Rape of Belgium


Rape of Belgium

The Rape of Belgium (4 August through September 1914 [cite book | last = Zuckerman | first = Larry | authorlink = Larry Zuckerman | coauthors = | title = The Rape of Belgium: The Untold Story of World War I | publisher = New York University Press | date = 2004 | location = New York | pages = | url = http://www.h-net.org/reviews/showrev.cgi?path=271021113600404 | doi = | id = | isbn = 978-0-8147-9704-4 ] ) was a series of German war crimes in the opening months of World War I. The neutrality of Belgium had been guaranteed by Prussia in 1839. Germany accepted Prussia's diplomatic obligations and offered additional guarantees in 1871 and at the Hague Conference in 1907. However the German war plan, known as the Schlieffen Plan, called for Germany to violate this neutrality in order to outflank the French Army, concentrated in eastern France. The German Chancellor Theobald von Bethmann Hollweg dismissed the Treaty of London, 1839 as a mere "scrap of paper".

German troops, fearful of Belgian guerrilla fighters, or "francs-tireurs", burned homes and executed innocent civilians throughout eastern and central Belgium, including Aarschot (156 dead), Andenne (211 dead), Tamines (383 dead) and Dinant (665 dead). The victims included women and children. On August 25, 1914 the Germans ravaged the city of Leuven, burning the University's library of 230,000 books, killing 248 residents, and forcing the entire population, 42,000, to evacuate. These actions brought worldwide condemnation. [ Commission d'Enquete, Rapports et Documents d'Enquete, vol. 1, book 1. pp679-704, vol. 1, book 2. 1922. pp605-615. ]

The invasion of Belgium was cited by the United Kingdom as a reason for entering the war on France's side. The war crimes galvanized support for the government's decision. They also sparked much wartime propaganda -- in sensationalist war posters in Britain, the Germans were drawn as Huns or gorillas, completely dehumanized and immoral. In his book "Roosevelt & Hitler", author Robert E. Herzstein states, "The Germans could not seem to find a way to counteract powerful British propaganda about the 'Rape of Belgium' and other alleged atrocities." (p.8). Reports paved the way for other propaganda of the war such as The Crucified Soldier, The Angels of Mons, and the German corpse factory, Kadaververwertungsanstalt.

In an attempt to substantiate the rumors, official commissions were established in Belgium and Britain. Thousands of witnesses were interviewed. While the conclusions of the British government in The Bryce Report were correct, the Appendix included some dubious testimony, particularly from Belgian soldiers. Testimony in the reports of the Belgian commission, particularly in the two volumes on war crimes issued after the war, is more accurate.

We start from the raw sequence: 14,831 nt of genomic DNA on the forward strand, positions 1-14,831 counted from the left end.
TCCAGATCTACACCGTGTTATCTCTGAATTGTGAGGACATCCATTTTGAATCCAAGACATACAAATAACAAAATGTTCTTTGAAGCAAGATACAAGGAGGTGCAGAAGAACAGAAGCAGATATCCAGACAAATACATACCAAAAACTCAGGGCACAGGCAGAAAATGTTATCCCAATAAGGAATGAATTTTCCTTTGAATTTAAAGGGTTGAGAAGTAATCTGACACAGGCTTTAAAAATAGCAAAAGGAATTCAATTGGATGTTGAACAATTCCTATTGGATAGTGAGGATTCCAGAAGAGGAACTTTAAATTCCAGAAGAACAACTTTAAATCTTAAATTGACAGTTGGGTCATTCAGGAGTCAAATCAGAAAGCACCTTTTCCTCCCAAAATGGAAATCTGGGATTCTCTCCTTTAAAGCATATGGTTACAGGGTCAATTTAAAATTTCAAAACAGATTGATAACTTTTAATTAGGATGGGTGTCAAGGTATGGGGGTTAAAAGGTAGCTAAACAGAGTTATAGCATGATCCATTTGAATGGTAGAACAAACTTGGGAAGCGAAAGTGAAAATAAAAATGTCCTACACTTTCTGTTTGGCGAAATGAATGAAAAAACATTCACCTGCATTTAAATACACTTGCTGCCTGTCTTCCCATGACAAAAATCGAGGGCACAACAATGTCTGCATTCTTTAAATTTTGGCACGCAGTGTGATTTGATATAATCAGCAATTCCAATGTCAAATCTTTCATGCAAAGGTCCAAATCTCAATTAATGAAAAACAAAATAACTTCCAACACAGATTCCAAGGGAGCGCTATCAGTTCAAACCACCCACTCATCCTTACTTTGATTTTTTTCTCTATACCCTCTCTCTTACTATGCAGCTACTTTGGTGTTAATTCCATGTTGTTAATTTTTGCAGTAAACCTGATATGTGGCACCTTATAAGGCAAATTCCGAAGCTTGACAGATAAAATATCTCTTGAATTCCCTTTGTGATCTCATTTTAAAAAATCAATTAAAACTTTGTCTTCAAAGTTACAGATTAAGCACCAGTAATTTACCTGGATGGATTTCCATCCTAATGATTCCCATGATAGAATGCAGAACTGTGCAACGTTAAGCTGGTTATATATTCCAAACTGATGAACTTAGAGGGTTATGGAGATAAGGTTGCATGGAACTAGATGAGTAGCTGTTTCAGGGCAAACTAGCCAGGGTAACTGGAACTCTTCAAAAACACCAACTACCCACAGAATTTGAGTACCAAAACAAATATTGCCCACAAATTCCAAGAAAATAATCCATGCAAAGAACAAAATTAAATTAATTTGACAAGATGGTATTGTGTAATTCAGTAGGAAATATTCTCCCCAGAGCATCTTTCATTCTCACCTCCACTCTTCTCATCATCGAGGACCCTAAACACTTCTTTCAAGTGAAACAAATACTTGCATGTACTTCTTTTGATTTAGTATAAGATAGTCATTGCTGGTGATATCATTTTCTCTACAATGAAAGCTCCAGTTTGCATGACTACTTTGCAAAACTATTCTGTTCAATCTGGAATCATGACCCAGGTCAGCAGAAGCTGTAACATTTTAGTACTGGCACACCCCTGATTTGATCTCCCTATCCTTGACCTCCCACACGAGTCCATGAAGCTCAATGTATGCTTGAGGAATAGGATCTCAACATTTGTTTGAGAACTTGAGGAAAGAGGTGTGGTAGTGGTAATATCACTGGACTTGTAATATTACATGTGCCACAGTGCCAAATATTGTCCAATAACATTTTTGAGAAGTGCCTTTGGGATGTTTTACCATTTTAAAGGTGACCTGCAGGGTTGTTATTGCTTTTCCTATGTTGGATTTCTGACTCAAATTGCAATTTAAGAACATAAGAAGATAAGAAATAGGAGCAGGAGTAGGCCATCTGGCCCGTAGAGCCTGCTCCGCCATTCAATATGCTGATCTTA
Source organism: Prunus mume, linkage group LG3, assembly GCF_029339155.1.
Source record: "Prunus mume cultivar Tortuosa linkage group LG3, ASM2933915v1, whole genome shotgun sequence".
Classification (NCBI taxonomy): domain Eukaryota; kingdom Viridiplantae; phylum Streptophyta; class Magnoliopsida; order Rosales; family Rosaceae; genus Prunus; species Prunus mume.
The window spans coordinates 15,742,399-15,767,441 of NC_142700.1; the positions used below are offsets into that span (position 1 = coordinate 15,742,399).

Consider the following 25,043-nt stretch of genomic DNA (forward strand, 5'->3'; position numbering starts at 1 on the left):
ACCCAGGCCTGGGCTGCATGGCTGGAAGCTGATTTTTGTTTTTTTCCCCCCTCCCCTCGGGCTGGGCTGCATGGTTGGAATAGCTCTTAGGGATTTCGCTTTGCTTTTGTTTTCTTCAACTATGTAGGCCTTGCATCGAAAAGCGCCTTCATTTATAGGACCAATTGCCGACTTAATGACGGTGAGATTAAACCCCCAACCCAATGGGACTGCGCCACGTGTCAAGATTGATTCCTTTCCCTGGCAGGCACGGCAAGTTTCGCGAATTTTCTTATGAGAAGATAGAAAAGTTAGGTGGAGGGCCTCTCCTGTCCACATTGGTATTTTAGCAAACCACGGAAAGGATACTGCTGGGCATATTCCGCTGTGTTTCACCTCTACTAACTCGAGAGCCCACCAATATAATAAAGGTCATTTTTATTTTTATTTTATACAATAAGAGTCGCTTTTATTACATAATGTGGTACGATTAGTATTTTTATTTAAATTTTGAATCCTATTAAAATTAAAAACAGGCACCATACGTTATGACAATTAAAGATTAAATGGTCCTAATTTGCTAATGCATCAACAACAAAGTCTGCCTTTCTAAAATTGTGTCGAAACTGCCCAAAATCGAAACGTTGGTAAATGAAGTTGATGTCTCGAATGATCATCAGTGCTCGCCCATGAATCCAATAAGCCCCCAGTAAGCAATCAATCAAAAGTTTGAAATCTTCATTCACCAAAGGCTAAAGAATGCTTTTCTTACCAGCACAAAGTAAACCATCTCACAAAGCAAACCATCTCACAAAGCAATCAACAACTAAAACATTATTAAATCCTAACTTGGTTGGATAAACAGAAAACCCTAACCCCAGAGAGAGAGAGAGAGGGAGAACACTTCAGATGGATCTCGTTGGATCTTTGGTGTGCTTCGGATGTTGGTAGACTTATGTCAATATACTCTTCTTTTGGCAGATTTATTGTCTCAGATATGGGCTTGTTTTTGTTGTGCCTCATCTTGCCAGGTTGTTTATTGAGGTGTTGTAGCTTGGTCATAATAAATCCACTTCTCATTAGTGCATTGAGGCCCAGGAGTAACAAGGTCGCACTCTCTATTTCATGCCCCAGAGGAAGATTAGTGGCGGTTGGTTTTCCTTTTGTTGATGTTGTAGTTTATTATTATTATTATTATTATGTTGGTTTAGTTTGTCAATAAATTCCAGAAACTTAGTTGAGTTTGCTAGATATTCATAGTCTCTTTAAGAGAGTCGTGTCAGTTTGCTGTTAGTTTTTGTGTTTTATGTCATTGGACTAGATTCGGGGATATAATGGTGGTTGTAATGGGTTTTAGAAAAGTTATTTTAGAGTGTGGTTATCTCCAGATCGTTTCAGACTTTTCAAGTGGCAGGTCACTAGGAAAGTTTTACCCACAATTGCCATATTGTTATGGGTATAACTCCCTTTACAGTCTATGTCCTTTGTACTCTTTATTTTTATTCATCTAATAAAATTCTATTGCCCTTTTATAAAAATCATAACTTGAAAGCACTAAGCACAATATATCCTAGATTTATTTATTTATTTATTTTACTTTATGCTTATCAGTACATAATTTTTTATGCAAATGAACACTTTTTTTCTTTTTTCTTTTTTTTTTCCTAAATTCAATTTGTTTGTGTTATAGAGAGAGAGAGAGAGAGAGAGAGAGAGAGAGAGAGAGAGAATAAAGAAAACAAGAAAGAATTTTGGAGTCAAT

In-depth historical studies on this subject include "German Atrocities 1914: A History of Denial" by John Horne and Alan Kramer, "The Rape of Belgium: The Untold Story of World War 1" by Larry Zuckerman, and "Rehearsals: The German Army in Belgium, August 1914" by Jeff Lipkes.

While some civilians may have fired on German troops in the opening days of the war, the German White Book ("Die völkererechtswidrige Führung des belgischen Volkskriegs") identified only two by name, both incorrectly. There were no legitimate trials or courts martial. None of the thousands of Belgian civilians deported to Germany was ever charged with any crime. There is good evidence that the German Army sought to terrorize civilians in order to assure a speedy passage through Belgium and to deter sabotage against supply lines. In some places, particularly Liege, Andenne, and Leuven, there is evidence that the violence against civilians was premeditated. [ J. Lipkes, Rehearsals: The German Army in Belgium, August 1914. 2007. pp543-574. ]

Even today, the war crimes of August 1914 are often dismissed as British propaganda. Scholars in the U.S. and U.K. began taking them seriously in the mid-1990s. The debate is now between those who believe the Germans acted primarily out of paranoia (Horne and Kramer) and those who emphasize additional causes (Lipkes). Zuckerman documents the continuing oppression of Belgians under German occupation, arguing that this is the real "rape of Belgium."

References

External links

* [http://www.h-net.org/reviews/showrev.cgi?path=48071096633975 H-Net] Review of Horne & Kramer, "The German Atrocities of 1914 : A History of Denial".
* [http://www.h-net.org/reviews/showrev.cgi?path=271021113600404 H-Net] Review of L. Zuckerman, "The Rape of Belgium: The Untold Story of World War I".
* [http://www.historyofwar.org/bookpage/lipkes_rehearsals.html HistoryOfWar.org] Review of J. Lipkes, "Rehearsals: The German Army in Belgium, August 1914".
* [http://www.h-net.msu.edu/reviews/showrev.php?id=14776 H-Net] Review of J. Lipkes "Rehearsals: The German Army in Belgium, August 1914" by Jeffrey Smith.
* [http://www.janpieterchielens.be/shotatdawn/page39.html Prof. John Horne, "German War Crimes".]


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